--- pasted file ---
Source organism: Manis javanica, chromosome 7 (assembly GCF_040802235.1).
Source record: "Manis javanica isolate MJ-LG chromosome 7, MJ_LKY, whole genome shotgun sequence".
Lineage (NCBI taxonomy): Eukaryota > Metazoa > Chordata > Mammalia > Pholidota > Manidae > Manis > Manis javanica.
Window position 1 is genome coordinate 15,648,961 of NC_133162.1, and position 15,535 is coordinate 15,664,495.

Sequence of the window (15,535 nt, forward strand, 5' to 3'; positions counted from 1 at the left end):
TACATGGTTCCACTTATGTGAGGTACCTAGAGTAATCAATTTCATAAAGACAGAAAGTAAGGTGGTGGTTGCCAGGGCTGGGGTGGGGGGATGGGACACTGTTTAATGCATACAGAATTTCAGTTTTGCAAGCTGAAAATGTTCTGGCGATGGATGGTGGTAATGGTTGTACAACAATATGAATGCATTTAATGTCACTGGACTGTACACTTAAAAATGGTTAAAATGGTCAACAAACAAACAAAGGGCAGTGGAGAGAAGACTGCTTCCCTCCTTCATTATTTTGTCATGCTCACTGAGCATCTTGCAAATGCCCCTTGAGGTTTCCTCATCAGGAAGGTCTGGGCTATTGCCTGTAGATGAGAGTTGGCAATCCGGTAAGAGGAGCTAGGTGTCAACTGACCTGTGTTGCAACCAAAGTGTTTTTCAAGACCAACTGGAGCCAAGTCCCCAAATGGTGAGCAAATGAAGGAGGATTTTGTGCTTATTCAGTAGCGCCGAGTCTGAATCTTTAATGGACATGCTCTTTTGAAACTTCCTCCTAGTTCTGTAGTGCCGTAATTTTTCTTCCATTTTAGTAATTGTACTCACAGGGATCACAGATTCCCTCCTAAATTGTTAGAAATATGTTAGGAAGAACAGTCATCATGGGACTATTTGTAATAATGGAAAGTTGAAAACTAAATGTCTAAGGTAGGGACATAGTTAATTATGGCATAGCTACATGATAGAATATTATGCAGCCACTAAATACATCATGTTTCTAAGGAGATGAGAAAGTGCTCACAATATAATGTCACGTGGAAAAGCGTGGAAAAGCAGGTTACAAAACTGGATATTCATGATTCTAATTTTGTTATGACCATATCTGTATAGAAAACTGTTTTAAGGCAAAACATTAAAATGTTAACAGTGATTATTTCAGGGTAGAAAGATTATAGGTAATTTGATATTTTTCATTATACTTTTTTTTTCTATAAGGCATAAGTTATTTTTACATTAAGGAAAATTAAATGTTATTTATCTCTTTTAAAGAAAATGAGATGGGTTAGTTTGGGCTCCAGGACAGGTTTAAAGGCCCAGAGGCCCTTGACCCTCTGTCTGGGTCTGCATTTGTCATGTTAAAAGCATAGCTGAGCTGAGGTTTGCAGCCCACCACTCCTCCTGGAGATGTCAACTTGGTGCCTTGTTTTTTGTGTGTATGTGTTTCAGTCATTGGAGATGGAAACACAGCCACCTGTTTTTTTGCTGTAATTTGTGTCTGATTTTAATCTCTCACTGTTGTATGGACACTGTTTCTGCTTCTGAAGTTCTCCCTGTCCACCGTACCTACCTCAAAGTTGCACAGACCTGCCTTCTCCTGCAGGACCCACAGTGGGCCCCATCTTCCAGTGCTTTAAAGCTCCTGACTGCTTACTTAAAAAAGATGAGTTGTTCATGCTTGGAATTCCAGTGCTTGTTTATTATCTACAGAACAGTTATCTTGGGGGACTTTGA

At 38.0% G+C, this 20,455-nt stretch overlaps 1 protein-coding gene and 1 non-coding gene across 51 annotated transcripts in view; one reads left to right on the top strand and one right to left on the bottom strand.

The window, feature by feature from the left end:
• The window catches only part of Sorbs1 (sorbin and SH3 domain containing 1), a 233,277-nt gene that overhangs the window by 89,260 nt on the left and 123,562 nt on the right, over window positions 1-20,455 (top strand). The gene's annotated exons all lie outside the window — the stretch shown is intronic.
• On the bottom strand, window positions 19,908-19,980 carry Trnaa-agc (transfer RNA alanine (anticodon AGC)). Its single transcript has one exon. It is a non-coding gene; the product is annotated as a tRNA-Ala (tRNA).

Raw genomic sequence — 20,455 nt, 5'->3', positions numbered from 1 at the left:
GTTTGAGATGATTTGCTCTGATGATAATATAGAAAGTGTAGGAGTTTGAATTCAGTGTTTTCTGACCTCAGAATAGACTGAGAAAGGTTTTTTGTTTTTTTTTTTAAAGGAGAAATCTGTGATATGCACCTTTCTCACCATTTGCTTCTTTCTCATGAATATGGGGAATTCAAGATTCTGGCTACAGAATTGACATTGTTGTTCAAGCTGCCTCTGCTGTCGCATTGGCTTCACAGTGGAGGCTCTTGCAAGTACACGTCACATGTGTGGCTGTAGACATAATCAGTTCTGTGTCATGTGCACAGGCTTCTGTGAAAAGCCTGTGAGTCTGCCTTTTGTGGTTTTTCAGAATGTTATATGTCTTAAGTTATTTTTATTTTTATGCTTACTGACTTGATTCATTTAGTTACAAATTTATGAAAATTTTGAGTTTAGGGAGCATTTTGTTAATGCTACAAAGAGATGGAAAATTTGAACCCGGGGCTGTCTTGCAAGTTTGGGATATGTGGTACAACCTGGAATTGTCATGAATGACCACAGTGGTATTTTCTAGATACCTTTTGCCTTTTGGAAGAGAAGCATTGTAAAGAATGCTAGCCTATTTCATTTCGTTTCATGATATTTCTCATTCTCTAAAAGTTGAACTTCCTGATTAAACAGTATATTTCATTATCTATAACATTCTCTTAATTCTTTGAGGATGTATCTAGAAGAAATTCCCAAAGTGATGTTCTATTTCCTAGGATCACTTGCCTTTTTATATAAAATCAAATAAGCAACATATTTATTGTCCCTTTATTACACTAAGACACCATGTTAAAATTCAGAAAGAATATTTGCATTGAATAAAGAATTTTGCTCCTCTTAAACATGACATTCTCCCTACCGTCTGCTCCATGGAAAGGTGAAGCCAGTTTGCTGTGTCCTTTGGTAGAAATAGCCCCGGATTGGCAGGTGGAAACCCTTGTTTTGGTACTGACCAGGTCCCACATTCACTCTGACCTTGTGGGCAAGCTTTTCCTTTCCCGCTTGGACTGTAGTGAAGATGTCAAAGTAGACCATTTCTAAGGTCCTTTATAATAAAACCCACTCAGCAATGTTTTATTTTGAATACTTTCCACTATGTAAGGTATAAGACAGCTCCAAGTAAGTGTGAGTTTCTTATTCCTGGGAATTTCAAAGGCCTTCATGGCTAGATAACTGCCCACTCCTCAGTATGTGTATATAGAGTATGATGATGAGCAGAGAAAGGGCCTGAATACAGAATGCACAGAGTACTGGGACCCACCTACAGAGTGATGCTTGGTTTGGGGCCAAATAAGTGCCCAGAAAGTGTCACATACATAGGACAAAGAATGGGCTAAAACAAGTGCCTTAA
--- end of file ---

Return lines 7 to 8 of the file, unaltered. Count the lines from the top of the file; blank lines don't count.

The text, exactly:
At 38.0% G+C, this 20,455-nt stretch overlaps 1 protein-coding gene and 1 non-coding gene across 51 annotated transcripts in view; one reads left to right on the top strand and one right to left on the bottom strand.

The window, feature by feature from the left end: